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Under the leadership of President Lula, Brazil has rejoined the Community of Latin American and Caribbean States (CELAC), which the country left in 2019 under orders from Bolsonaro.
The Federative Republic of Brazil, the largest country in South America and Latin America, is set to launch a common currency with its largest international trade partner the Argentine Republic. Reportedly, both countries are working to strengthen their economic relationship and in turn, reduce the reliance on the United States dollar. According to the media outlet Reuters, the idea of a common currency was first introduced by Fernando Haddad and Gabriel Galipolo, now Brazil’s finance minister and his executive secretary, respectively.
Common Currency by Brazil and Argentina
Notably, the idea of a common currency was used by Brazilian President Luiz Inacio Lula da Silva in his campaigns. As such, the relationship with Alberto Fernandez, Argentina’s President, is expected to strengthen the two major economic hubs.
“We intend to overcome the barriers to our exchanges, simplify and modernize the rules and encourage the use of local currencies. We also decided to advance discussions on a common South American currency that can be used for both financial and commercial flows, reducing costs of operations and our external vulnerability,” a post on the Argentine website Perfil reads.
Under the leadership of President Lula, Brazil has rejoined the Community of Latin American and Caribbean States (CELAC), which the country left in 2019 under orders from Bolsonaro. Additionally, President Lula has focused on uniting with the rest of South American countries under the Mercosur trade bloc, which includes Argentina, Brazil, Paraguay, and Uruguay,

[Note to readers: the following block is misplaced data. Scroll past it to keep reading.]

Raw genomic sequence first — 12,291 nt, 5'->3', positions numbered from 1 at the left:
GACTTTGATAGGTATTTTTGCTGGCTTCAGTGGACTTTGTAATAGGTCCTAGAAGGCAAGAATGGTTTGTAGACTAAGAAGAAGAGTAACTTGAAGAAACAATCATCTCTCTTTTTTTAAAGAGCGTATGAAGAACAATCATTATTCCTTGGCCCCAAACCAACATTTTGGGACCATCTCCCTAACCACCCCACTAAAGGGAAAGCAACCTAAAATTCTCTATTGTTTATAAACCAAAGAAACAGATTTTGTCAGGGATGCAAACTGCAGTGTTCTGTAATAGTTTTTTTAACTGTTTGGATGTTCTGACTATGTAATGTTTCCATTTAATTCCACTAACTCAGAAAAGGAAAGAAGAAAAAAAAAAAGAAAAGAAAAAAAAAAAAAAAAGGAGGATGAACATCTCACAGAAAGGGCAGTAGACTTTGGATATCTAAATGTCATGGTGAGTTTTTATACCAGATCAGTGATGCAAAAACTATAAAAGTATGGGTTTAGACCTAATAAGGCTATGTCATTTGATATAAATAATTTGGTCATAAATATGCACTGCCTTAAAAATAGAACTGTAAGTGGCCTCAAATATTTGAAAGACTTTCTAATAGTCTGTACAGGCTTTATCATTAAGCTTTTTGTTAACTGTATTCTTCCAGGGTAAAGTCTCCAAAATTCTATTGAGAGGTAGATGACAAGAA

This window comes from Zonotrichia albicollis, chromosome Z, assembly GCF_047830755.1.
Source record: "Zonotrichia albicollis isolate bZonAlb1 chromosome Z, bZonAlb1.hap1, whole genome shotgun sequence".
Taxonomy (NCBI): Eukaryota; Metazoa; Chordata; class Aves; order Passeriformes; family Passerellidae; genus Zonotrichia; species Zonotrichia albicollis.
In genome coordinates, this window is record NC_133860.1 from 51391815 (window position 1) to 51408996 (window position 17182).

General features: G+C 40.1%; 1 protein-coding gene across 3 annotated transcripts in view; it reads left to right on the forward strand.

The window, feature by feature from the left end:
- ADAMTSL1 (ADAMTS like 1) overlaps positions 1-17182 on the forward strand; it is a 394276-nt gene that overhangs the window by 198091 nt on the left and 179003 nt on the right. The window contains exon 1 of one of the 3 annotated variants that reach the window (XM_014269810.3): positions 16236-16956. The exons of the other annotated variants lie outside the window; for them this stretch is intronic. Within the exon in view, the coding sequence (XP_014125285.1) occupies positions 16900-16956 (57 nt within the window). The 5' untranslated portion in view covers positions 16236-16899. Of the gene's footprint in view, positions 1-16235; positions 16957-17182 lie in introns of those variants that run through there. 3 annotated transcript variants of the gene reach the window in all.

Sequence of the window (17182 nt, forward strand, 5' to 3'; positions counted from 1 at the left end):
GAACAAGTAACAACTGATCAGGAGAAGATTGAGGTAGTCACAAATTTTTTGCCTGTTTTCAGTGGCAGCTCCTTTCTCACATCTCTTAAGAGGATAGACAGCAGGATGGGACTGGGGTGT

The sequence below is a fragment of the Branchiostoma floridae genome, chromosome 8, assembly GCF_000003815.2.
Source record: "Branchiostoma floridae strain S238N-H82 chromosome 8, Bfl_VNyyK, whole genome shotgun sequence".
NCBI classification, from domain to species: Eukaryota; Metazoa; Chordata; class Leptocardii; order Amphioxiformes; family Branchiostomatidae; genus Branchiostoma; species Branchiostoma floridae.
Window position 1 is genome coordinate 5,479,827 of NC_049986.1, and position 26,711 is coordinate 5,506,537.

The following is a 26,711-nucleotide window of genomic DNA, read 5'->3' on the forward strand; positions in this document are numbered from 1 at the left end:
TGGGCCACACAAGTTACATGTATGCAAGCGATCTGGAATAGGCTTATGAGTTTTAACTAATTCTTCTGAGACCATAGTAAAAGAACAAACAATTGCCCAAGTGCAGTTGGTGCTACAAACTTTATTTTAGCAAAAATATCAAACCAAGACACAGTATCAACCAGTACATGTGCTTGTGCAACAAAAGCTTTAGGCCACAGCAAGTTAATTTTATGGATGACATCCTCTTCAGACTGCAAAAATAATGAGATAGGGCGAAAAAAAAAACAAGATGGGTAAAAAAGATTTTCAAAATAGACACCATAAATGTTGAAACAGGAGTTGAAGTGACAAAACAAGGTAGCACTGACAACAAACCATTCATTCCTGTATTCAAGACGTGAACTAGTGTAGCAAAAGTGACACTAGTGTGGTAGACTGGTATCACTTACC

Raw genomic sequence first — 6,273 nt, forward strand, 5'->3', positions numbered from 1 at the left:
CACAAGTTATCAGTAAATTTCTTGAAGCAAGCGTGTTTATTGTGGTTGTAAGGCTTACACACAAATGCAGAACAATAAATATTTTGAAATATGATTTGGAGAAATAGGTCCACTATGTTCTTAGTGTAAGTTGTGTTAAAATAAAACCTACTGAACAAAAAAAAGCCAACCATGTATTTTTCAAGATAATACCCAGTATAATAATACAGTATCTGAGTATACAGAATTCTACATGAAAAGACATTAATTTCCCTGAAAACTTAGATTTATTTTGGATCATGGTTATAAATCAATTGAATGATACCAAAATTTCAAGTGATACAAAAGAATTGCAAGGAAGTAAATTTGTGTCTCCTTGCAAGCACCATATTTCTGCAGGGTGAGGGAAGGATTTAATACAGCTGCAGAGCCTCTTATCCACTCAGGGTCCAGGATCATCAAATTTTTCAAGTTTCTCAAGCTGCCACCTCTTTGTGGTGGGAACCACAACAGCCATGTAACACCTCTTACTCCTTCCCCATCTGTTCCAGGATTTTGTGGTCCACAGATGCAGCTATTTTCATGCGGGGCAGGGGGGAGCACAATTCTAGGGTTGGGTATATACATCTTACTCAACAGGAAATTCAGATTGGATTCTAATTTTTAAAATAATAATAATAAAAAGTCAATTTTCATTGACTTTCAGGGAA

“Together with our partners, we want Mercosur to constitute a platform for our effective integration into the world, through the joint negotiation of balanced trade agreements that respond to our strategic development objectives,” the leaders noted.
Brazil’s Economic Revolution in Latin America
As the largest country in Latin America, Brazil has tremendous influence in the economic and political aspects of the region. Moreover, the country’s stability often trickles down to neighboring economies like Uruguay, and Paraguay. Nonetheless, the rising global inflation, which was exacerbated by the Covid outbreak, has increased the need for countermeasures in the past year.
Late last year, Brazil voted unanimously for a bill to allow digital assets including Bitcoin to be used as means of payment. Consequently, Brazilians can access international markets through a secure network and at the same time invest in a deflationary regulated asset. Furthermore, Brazil can do business closely with El Salvador, which adopted Bitcoin as a legal tender, with minimal friction.
A common currency between Brazil and Argentina is expected to open up trade between the two countries in a similar manner to the Euro. Meanwhile, the two central banks intend to closely work together to ensure a currency that meets international standards.